In her words: “I can’t remember when I started feeling this way but anytime I think about my siblings having children, I always feel like I’d be a bad aunt because I don’t know what to do with children. I remember this one time, when I was 18 I think, these children were fighting and I didn’t know how to tell them to stop. An older woman came in to stop but she asked me why I didn’t stop them. Am I not an adult? (in Yoruba, so imagine how embarrassing that was for me). I don’t know what to do with children, I don’t know how to handle them and I’m also not interested in learning.”

She went on to say: “Also, when I fantasize about having a family, and the idea of children comes in, I get bored. It’s also why I don’t want to get married and have a long term relationship because I feel like I’ll get bored. 

I used to think pregnancy was cute until I started reading stuff about it, and to be honest, I don’t want to be a part of that. When I tell people I don’t want children, they look at me like I just said something forbidden. But I enjoy their reaction 🤭”.

Vivian ended by saying: “When I tell men I’m in a potential relationship with, they like to tell me I’ll be the mother of their children regardless. I don’t always know how to feel. Sometimes, I meet men who try to change my mind and tell me I won’t be part of the women who go through pregnancy stress. I already struggle with menstrual cramps, so plsss.”

For Christiana, a writer and midwife, she is of the opinion that the subject of having kids must be adequately prepared for.

To quote her: “For a long time, I’ve been skeptical about having children because I understand the level of responsibility that comes with taking care of another human or set of humans for the rest of your living life. That’s a lot. It’s something I’ll only do if I really really really want to. Right now, I don’t want to. 

People are quick to ask me how many children I want and when I want to start having them. When I tell them they’re assuming I want children in the first place, they become super aggressive. They say things like:

– You’re supposed to multiply. It’s your duty as a woman (then they say the meanest things). 

– Nobody’s going to love you when you’re old (as if children are a retirement plan).

– Everybody else will have children and you’ll be childless (as if it’s a curse).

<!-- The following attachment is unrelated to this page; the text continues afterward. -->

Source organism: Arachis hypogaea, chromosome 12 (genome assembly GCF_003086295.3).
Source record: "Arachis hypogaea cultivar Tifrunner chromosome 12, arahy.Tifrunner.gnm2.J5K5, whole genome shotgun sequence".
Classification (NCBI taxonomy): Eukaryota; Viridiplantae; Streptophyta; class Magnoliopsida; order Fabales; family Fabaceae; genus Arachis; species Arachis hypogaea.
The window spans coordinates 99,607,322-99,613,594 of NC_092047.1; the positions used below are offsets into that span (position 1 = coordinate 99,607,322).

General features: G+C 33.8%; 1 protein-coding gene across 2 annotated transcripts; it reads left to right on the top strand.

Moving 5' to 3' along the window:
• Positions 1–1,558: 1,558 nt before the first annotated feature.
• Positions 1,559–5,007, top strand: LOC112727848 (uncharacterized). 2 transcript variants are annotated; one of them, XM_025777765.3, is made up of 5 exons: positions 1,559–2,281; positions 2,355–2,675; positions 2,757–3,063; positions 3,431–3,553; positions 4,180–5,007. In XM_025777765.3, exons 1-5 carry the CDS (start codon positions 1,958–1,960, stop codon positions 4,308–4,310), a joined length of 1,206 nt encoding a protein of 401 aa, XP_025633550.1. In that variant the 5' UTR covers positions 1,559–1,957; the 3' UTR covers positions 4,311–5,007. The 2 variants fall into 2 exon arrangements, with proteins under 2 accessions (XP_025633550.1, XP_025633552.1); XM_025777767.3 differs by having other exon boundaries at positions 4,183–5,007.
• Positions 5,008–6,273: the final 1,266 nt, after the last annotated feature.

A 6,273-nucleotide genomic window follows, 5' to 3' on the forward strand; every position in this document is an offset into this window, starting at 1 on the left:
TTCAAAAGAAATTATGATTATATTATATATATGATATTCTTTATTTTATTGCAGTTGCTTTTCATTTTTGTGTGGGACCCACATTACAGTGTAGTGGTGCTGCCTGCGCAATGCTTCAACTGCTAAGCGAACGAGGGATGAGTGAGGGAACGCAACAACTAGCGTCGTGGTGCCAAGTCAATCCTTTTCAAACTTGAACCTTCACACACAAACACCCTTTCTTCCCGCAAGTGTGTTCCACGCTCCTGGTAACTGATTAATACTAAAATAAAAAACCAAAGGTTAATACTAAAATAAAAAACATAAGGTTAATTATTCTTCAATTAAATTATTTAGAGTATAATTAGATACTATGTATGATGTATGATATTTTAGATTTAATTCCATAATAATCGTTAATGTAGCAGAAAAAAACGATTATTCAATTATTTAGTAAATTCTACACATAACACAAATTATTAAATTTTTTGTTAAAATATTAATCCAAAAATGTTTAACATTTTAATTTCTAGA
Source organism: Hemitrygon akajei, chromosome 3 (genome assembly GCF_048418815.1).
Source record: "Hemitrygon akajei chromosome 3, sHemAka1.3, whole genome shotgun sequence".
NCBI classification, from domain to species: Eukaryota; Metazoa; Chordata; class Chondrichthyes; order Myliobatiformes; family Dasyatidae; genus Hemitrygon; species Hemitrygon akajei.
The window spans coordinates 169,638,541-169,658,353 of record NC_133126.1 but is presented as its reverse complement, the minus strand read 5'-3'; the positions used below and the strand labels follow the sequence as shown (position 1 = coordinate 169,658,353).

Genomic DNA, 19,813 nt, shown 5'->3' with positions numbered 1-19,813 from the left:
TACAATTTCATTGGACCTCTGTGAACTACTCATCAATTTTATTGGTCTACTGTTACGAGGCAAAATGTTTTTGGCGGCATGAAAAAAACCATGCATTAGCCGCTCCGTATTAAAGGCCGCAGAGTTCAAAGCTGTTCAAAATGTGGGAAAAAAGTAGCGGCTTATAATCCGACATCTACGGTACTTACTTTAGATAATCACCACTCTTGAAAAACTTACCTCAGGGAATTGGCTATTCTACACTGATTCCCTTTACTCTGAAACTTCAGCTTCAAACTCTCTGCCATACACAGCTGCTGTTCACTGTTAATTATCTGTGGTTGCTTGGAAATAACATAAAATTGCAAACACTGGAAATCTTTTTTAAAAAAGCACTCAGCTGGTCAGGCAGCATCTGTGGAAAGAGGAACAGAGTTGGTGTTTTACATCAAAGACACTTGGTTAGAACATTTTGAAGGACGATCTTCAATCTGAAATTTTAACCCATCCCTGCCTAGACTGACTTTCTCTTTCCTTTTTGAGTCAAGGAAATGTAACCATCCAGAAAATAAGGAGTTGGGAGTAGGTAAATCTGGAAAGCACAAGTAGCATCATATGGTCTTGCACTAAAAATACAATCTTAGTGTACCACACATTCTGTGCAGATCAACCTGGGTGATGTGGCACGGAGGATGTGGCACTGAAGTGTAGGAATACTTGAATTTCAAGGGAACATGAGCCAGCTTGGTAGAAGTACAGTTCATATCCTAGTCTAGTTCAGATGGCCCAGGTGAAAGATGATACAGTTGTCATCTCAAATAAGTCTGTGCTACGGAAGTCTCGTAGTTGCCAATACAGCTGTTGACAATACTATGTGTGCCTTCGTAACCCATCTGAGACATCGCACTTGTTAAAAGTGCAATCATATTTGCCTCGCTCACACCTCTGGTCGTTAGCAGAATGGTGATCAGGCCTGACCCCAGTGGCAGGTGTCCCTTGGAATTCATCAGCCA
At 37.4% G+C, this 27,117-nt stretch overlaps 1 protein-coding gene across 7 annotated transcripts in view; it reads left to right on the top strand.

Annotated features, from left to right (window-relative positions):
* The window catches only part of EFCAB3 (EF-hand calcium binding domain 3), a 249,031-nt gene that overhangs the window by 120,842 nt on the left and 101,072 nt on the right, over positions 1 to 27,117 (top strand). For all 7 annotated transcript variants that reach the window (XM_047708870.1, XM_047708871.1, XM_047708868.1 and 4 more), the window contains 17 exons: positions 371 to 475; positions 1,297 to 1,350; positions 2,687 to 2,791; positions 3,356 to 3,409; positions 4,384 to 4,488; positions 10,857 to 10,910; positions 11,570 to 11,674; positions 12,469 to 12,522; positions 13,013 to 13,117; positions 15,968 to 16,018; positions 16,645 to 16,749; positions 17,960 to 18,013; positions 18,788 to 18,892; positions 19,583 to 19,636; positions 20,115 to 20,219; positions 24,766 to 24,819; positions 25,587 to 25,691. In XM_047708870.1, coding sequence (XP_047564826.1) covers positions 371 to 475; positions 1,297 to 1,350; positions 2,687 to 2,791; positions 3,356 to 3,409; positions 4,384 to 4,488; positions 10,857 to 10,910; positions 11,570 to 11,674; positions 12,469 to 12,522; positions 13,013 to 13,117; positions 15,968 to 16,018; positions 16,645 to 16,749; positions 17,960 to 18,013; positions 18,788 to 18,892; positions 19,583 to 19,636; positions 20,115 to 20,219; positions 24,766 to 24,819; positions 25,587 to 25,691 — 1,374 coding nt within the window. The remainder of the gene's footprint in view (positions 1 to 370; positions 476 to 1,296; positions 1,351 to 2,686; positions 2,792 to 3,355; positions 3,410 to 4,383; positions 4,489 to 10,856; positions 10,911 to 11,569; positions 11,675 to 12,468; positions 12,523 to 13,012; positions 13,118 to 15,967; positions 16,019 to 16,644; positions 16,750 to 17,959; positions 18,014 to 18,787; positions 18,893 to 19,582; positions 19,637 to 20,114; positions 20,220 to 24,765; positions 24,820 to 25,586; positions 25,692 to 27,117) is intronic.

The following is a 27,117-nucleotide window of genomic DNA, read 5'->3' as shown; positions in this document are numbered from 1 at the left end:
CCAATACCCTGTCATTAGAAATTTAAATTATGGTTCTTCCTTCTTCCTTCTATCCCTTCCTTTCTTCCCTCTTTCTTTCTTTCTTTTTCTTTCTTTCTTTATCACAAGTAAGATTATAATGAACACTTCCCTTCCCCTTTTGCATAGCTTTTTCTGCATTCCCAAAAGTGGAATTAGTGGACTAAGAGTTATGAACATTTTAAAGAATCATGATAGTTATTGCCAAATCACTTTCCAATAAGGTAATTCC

– Nieces and nephews aren’t yours and they’ll always prefer their parents (as if that’s a crime).”

Christiana went on to say: “These people consider children to be things that you collect and not individuals with emotions and needs that you have to cater to as a parent. These people do not see women as individuals who should make decisions that favour them instead of the public. 

They do not value our decisions because of bias and false ideas of what every woman has the right to want.”

Some women don’t want children due to the bad manner they’ve seen wives and mothers treated. This has been the case of Hauwa. 

She told me: “As a child I observed how terrible wives and mothers were treated and how much they had to go through and sacrifice. 

So I told my family I was never getting married or having kids and they thought I was joking; many years later and I haven’t changed my mind.

I think the world is a terrible place, even I don’t like being here. Why would I bring an innocent soul to join in the suffering? Also I like to sleep and I don’t want anything messing with that 😁.”

Children must come into the world feeling wanted. Even more, women must not be bullied into having children they don’t truly desire just so they are seen as “complete”. It is also important that women learn to build friendships and have personalities outside of their roles as mothers. This would help in having an old age that wouldn’t be as lonely when the children leave the home eventually.